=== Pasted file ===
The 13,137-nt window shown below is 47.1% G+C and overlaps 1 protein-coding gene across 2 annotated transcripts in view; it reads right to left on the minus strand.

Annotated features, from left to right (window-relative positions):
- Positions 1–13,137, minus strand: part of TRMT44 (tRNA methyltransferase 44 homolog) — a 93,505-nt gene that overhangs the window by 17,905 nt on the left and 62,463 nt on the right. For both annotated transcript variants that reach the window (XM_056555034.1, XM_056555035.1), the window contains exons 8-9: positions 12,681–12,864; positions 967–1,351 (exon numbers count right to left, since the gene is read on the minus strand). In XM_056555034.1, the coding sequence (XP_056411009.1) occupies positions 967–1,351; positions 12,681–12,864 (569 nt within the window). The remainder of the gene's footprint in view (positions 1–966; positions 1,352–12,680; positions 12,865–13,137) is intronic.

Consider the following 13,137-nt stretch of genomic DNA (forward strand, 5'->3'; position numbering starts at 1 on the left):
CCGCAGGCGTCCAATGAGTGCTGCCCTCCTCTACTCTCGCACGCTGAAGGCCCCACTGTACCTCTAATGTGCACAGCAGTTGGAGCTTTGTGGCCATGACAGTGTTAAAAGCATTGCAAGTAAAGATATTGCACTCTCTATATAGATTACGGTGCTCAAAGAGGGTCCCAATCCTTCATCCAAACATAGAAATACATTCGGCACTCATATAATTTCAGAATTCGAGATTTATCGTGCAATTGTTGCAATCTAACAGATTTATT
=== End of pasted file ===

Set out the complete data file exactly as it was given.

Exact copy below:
The 13,137-nt window shown below is 47.1% G+C and overlaps 1 protein-coding gene across 2 annotated transcripts in view; it reads right to left on the minus strand.

Annotated features, from left to right (window-relative positions):
- Positions 1–13,137, minus strand: part of TRMT44 (tRNA methyltransferase 44 homolog) — a 93,505-nt gene that overhangs the window by 17,905 nt on the left and 62,463 nt on the right. For both annotated transcript variants that reach the window (XM_056555034.1, XM_056555035.1), the window contains exons 8-9: positions 12,681–12,864; positions 967–1,351 (exon numbers count right to left, since the gene is read on the minus strand). In XM_056555034.1, the coding sequence (XP_056411009.1) occupies positions 967–1,351; positions 12,681–12,864 (569 nt within the window). The remainder of the gene's footprint in view (positions 1–966; positions 1,352–12,680; positions 12,865–13,137) is intronic.

Consider the following 13,137-nt stretch of genomic DNA (forward strand, 5'->3'; position numbering starts at 1 on the left):
CCGCAGGCGTCCAATGAGTGCTGCCCTCCTCTACTCTCGCACGCTGAAGGCCCCACTGTACCTCTAATGTGCACAGCAGTTGGAGCTTTGTGGCCATGACAGTGTTAAAAGCATTGCAAGTAAAGATATTGCACTCTCTATATAGATTACGGTGCTCAAAGAGGGTCCCAATCCTTCATCCAAACATAGAAATACATTCGGCACTCATATAATTTCAGAATTCGAGATTTATCGTGCAATTGTTGCAATCTAACAGATTTATT